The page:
How managers can move their organization from reactive emergencies to planned activities
Angela Testa, senior vice president of operations at American Campus Communities, strengthens operations without compromising a healthy work environment
An accurate inventory of facility-related systems and assets creates a cycle of influences in institutional and commercial buildings. By accurately accounting for assets, maintenance and engineering managers can implement effective maintenance strategies. An efficient maintenance program drives down time and labor costs and extends equipment life cycles. In turn, life cycles affect capital planning and reinvestment via facility condition assessments.
Before March 2020, this cycle of influences shaped managers’ ability to provide a comfortable, safe and efficient environment. But in the COVID-19 world, an accurate, a detailed asset management program provides something completely different.
Identify critical assets
When COVID-19 struck, states implemented stay-at-home-orders. Only critical personnel went to work. Many facility executives trying to prioritize their organizations’ resources and activities asked managers, “Which systems are critical to life safety and need to be maintained?” Shortly after, the Centers for Disease Control and Prevention provided recommendations for facility systems to help mitigate the spread of the disease and other potential facility-related issues. Immediately, facilities and campuses began reviewing the details of their systems and assets to answer these questions or made plans for a makeshift inventory.
Depending on facility age and condition, managers can choose from several approaches to accurately inventory, categorize and account for equipment and assets. A one-size-fits-all application does not exist. Maintaining accountability of assets presents uncommon challenges. Some buildings and systems are long-past their intended useful lives while others maintain a high-tech footprint that represents a focus on the future.
Regardless of the complexity and mix of buildings and equipment, institutions now understand the importance of leveraging processes that track and maintain systems in order to ensure optimal working conditions.
The keys to maintaining facilities and equipment center on a system of maintenance — preventive, predictive or run-time based, but most often reactive. To build a successful maintenance program, managers have to understand the systems and equipment they have and identify the specifications or classifications of the equipment and systems. Then they need to actively execute a system to monitor and maintain readiness. One critical early step to achieve this goal — often overlooked and commonly assumed to be adequate and even more challenging to successfully execute — is verifying and accounting for equipment and assets.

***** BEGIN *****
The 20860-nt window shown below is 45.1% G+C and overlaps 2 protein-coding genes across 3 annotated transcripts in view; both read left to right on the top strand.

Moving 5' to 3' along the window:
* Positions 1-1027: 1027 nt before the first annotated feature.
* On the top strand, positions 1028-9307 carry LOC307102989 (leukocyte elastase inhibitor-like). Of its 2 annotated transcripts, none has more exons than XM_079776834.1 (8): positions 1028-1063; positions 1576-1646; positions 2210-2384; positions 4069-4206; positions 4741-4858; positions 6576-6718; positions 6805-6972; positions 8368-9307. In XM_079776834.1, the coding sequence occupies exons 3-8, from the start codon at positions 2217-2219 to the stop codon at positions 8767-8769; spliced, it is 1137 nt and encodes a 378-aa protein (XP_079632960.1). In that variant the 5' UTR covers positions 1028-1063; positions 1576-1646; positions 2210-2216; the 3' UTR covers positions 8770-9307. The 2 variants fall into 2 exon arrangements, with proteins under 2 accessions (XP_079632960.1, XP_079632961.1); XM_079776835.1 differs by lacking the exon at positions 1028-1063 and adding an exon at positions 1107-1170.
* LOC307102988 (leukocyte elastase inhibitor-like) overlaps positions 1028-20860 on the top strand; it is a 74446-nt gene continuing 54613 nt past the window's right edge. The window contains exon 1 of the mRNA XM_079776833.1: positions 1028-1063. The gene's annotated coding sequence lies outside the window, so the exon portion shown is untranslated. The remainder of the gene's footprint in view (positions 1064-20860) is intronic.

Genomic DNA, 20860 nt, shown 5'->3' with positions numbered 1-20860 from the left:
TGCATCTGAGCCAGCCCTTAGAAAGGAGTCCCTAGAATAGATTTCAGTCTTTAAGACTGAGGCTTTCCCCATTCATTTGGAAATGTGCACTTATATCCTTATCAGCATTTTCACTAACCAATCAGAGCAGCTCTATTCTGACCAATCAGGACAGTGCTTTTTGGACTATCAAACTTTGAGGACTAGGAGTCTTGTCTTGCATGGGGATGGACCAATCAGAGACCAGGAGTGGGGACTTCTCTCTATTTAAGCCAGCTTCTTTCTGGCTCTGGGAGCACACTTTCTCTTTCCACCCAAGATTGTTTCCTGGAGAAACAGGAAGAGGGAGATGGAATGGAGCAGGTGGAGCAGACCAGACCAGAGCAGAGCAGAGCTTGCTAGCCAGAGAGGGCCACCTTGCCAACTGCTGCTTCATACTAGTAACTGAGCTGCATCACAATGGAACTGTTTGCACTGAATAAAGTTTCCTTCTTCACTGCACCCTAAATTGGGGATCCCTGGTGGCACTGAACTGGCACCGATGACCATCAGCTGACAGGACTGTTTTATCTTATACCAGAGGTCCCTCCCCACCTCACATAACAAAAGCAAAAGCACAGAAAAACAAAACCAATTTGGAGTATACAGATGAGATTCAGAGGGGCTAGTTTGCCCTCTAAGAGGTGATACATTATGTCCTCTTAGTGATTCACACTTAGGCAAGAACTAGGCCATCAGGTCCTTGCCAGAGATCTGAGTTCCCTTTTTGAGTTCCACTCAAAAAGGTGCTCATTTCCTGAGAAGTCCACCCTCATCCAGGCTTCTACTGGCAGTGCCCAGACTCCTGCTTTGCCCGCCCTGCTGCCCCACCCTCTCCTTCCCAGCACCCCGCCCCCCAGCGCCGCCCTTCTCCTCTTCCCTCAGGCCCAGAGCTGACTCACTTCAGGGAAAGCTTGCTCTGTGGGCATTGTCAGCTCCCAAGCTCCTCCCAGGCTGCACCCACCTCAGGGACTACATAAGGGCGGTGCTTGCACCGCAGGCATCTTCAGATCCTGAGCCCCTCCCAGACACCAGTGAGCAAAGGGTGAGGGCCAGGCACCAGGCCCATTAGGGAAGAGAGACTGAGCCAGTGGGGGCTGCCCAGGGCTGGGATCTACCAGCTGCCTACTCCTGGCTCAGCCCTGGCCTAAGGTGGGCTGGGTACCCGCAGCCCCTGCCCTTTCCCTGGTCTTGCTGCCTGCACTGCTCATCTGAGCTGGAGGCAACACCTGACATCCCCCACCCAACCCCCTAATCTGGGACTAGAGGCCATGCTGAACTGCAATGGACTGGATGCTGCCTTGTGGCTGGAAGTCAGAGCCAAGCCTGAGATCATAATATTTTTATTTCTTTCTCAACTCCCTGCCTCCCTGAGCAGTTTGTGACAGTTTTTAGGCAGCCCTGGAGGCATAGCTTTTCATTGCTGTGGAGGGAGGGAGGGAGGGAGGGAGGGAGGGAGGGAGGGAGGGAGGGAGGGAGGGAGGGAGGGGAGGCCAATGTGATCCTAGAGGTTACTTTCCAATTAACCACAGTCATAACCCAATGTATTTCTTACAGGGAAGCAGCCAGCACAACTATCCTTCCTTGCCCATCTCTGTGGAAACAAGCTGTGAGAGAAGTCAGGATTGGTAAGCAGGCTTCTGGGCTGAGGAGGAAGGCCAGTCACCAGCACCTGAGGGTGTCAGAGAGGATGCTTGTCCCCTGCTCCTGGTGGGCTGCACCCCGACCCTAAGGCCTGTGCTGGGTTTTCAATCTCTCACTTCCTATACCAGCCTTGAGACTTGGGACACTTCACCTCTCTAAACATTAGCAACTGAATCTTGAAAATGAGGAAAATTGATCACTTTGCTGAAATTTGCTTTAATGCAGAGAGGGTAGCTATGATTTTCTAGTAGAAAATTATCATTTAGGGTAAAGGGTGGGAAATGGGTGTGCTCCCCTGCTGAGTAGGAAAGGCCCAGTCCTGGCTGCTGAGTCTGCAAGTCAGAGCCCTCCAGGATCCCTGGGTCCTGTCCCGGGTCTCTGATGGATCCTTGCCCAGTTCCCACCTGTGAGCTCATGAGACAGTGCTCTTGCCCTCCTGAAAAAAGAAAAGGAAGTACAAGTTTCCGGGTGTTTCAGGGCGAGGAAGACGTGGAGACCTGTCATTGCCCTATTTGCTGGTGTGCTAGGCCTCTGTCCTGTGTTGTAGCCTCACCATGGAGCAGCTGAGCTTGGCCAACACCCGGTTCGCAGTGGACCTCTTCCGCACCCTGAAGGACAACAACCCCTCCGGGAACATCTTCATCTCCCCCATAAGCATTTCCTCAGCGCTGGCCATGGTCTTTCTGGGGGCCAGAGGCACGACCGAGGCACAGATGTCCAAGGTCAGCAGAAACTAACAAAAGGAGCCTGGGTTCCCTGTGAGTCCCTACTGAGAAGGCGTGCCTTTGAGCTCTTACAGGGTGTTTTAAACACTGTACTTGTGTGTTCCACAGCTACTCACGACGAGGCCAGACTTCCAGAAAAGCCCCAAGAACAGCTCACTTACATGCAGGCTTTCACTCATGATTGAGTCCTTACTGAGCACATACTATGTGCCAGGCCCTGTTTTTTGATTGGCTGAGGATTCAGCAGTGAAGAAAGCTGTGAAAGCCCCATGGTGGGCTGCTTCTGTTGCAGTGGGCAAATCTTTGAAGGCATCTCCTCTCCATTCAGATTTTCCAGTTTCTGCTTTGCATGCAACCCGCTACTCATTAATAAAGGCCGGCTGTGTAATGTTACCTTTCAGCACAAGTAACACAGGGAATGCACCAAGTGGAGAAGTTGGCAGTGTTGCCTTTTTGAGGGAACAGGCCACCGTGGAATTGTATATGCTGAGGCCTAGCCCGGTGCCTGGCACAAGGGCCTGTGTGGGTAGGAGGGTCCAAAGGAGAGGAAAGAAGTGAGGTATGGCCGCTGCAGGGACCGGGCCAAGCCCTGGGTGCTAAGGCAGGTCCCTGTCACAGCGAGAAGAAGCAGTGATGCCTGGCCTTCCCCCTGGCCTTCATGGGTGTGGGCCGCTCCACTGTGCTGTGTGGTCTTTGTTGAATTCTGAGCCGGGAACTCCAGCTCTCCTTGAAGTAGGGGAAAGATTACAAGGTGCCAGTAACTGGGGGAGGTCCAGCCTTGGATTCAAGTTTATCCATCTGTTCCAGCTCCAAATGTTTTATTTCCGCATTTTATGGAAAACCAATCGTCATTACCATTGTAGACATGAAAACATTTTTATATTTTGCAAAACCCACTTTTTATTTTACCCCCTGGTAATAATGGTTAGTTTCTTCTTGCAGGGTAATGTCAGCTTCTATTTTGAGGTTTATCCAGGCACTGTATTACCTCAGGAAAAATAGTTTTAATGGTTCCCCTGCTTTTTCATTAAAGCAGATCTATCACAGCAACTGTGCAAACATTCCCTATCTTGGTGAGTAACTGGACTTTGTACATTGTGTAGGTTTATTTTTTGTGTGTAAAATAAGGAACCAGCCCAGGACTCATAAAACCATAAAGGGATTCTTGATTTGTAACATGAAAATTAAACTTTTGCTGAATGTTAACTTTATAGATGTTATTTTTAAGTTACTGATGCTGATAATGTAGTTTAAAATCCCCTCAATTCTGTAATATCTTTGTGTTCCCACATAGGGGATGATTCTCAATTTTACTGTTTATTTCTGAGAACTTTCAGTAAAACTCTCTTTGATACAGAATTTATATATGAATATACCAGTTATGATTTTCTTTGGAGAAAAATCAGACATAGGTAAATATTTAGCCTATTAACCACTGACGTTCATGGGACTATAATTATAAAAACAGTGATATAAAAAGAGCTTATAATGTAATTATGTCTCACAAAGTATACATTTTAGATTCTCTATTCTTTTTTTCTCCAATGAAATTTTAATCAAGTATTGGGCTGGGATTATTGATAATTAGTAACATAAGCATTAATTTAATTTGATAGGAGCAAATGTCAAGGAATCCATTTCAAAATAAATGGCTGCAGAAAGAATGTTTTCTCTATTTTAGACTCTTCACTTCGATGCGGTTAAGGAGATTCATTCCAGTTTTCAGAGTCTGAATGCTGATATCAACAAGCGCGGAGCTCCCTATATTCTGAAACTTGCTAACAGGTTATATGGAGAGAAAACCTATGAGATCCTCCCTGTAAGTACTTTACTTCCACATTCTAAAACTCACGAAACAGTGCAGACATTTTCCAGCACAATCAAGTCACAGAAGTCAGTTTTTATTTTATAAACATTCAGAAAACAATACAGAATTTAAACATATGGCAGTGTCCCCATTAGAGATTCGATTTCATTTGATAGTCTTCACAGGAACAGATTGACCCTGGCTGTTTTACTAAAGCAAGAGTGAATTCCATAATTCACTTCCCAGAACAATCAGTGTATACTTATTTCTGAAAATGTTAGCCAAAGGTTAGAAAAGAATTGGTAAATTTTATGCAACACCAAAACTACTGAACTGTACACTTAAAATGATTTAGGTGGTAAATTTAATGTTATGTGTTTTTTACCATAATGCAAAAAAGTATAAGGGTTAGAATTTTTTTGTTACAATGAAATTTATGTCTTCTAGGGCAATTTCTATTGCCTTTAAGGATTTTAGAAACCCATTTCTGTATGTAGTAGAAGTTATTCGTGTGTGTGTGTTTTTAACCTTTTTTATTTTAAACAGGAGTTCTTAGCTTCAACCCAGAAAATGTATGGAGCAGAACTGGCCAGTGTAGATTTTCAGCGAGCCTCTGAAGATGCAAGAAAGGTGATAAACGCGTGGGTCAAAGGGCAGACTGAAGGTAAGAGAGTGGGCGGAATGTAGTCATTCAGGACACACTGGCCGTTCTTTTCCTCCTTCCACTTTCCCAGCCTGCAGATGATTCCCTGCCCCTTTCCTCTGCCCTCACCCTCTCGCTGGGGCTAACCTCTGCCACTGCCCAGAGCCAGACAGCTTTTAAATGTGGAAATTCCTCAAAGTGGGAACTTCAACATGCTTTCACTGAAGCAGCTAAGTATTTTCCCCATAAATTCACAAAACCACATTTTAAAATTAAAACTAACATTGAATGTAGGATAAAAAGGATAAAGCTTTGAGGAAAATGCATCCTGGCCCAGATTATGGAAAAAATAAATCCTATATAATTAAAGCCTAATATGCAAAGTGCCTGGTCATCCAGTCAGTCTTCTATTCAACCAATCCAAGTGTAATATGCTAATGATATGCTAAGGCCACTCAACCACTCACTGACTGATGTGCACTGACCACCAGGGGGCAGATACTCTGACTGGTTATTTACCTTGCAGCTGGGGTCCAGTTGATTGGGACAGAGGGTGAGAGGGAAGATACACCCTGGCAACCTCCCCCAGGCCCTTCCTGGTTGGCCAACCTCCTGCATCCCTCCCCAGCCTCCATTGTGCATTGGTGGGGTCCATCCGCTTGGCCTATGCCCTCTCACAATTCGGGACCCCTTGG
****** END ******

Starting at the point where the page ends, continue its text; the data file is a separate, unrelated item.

Planning and executing a campuswide inventory of systems and equipment can be overwhelming. The starting point lies somewhere between determining must-have information and nice-to-have information. Managers who plan to send data-collection teams through buildings to verify maintenance systems and equipment need to capture the information on the first pass.
Verifying the location and existence of capital assets is cursory and does not provide much more than validation, but if data-support systems — CMMS, facility condition assessments, etc. — provide robust functions based on data input, a successful inventory can yield a treasure trove of useful data that managers can apply in crisis and non-crisis situations.
The most challenging part of an organization-wide CMMS asset inventory is the preparation and discussions held long before anyone accounts for the first piece of equipment. A successful inventory should include setting a goal, assembling the team, defining opportunities, and then implementing the plan.
Using Data to Drive Maintenance
Completing a CMMS asset inventory gives maintenance and engineering managers countless directions in which to drive a maintenance program:
• Use the data collection to prioritize the importance of systems and focus maintenance resources.
• Associate asset-specific job plans and instructions with preventive maintenance records.
• Use knowledge of manufacturer models to curtail asset downtime by identifying equipment spare parts and stocking them ahead of time.
• Reduce repair costs by leveraging asset warranty information now readily available in the CMMS.
• Apply condition-based maintenance practices by comparing design performance with actual operating conditions.
Asset Management: How to Take Stock for Safety